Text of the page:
Sony won E3 because they very simply showed everyone why they needed a PS4. Microsoft lost because they tried explaining why the Xbox One wasn’t as bad as you originally thought. Microsoft showed some impressive games, but not one justified the DRM restrictions they were championing. In business and politics, if you’re explaining you’re losing. Nintendo has been trying to explain the benefits of asymmetric gameplay and their new controller for months. If Nintendo continues to produce diagrams or explain that the lack of games is due to the cost of HD development they will only sink deeper. Ubisoft's Yves Guillemot revealed the company is backing out of a ZombiU sequel due to lack of sales. EA has also backed out of supporting the console in response to a lack of an install base. What consumers and developers need is simply confidence, a quality they aren’t receiving. The problem is you can’t receive confidence from others without projecting it yourself. It’s a vicious PR cycle.
What the Wii U needs is a Halo. The need a game that says: “It doesn’t matter if other people make games for us, because we made this.”
It could be a Zelda, a Mario, a Metroid, or a new IP, but like Wii Sports it should show us why the Wii U is worth having. It needs to be simple, innovative, and soon. For all the problems the 3DS suffered at launch, the handheld is prospering in a world of smartphones because it successfully showed us that its software (both physical and digital) was a commodity we wanted.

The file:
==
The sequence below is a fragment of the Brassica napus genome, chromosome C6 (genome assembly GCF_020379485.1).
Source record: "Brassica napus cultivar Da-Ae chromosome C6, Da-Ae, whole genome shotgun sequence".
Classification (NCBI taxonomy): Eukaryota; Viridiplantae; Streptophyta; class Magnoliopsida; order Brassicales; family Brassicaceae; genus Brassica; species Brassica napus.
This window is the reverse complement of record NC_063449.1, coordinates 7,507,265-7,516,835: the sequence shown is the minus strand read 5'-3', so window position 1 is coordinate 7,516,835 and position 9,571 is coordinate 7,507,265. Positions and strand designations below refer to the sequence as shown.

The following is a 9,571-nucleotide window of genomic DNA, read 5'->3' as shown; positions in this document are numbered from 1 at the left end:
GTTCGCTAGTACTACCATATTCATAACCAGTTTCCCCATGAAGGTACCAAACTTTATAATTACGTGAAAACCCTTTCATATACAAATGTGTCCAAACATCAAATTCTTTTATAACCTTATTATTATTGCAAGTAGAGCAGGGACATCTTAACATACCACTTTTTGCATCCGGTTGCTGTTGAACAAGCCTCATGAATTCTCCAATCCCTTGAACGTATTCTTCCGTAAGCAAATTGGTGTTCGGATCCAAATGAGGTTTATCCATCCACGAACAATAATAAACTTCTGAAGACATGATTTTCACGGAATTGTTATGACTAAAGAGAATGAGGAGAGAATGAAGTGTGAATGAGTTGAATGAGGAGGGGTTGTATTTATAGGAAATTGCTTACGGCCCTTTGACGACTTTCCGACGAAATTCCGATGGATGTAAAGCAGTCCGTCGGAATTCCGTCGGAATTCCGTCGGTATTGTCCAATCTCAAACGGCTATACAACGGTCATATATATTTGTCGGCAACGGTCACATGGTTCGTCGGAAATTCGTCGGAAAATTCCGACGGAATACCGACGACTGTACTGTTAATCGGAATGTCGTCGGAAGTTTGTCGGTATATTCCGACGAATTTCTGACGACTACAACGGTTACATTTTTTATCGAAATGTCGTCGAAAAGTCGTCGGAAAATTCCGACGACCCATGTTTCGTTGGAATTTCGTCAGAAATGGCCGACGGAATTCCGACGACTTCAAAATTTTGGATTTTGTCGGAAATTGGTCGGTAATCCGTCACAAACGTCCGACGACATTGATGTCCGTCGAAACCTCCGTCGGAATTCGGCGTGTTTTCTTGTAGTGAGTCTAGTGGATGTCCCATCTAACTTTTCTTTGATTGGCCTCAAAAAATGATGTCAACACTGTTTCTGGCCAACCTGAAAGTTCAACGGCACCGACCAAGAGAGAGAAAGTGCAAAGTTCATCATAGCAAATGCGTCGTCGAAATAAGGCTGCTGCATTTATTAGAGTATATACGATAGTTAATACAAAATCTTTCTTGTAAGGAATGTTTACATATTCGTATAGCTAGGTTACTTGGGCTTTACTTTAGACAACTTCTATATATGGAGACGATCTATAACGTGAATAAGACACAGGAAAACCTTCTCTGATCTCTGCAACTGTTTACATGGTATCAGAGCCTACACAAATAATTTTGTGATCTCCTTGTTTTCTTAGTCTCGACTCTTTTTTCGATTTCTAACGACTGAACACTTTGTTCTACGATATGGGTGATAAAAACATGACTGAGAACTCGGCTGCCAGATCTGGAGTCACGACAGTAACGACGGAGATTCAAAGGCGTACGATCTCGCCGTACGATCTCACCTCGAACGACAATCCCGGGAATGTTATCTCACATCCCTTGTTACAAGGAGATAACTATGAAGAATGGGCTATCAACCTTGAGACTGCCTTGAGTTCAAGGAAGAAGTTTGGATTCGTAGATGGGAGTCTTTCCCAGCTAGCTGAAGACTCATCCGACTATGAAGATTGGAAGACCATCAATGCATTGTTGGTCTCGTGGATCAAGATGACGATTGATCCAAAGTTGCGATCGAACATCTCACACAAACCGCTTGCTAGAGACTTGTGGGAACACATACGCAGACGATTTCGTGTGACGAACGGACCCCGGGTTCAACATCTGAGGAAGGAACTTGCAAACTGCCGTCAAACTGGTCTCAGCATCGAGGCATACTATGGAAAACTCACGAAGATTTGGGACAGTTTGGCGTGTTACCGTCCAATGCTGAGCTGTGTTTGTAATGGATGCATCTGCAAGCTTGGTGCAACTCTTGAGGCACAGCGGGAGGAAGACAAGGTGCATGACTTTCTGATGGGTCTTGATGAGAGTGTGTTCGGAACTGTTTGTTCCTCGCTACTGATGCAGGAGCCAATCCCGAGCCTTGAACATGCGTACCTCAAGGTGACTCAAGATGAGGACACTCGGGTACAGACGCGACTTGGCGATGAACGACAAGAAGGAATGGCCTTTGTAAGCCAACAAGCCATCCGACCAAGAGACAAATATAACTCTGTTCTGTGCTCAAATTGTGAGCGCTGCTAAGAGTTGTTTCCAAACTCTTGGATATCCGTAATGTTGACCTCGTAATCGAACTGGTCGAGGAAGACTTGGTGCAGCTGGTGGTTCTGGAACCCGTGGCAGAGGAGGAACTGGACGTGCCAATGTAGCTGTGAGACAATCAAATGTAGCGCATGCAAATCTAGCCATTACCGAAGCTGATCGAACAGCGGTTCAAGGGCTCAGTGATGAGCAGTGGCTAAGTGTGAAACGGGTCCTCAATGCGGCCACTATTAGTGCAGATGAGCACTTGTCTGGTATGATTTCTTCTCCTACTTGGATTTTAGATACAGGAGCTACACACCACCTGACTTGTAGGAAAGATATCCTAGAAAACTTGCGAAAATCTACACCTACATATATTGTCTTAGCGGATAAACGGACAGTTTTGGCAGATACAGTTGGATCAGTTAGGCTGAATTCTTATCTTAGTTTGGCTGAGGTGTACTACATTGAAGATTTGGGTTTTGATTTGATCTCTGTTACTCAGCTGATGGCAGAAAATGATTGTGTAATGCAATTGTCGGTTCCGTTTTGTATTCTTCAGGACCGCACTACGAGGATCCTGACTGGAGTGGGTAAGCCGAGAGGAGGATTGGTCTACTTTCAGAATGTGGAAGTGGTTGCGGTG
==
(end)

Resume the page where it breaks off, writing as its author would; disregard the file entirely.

Nintendo is out of the blue ocean of casual gamers now, pulled back into the stormy waters of the console war. They cannot afford to hold themselves to a separate standard from their competitors when their future lies with the hardcore gaming community. In truth, the Wii U’s situation is, when stripped down to its basics, not dissimilar to the late era of the N64 and the GameCube. Nintendo had third-party support problems then as well, but they and their affiliates responded with some of the most amazing games to have ever graced the medium.
Majora’s Mask. Perfect Dark. Eternal Darkness. Rogue Leader. Donkey Kong 64. Super Smash Bros. The Wind Waker. Metroid Prime. The Resident Evil remake. These games moved systems. They showed us that Nintendo had experiences we needed to have that weren’t available anywhere else. Nintendo, more than Microsoft and Sony, has a history of providing these experiences. The only difference now is that before, the consoles were more or less on an even playing field in terms of power. Nintendo has a steeper uphill battle due to the power of its competitors hardware.
Microsoft’s online features for the Xbox One met backlash because they never showed us a piece of software that illustrated why we needed them. All they did was explain. That is a lesson Nintendo needs to take to heart. In the past, they’ve shown developers and gamers across the world why they needed a Nintendo console and in response they were followed with enthusiasm.
They can do it again.
…but it might be best to do it before November.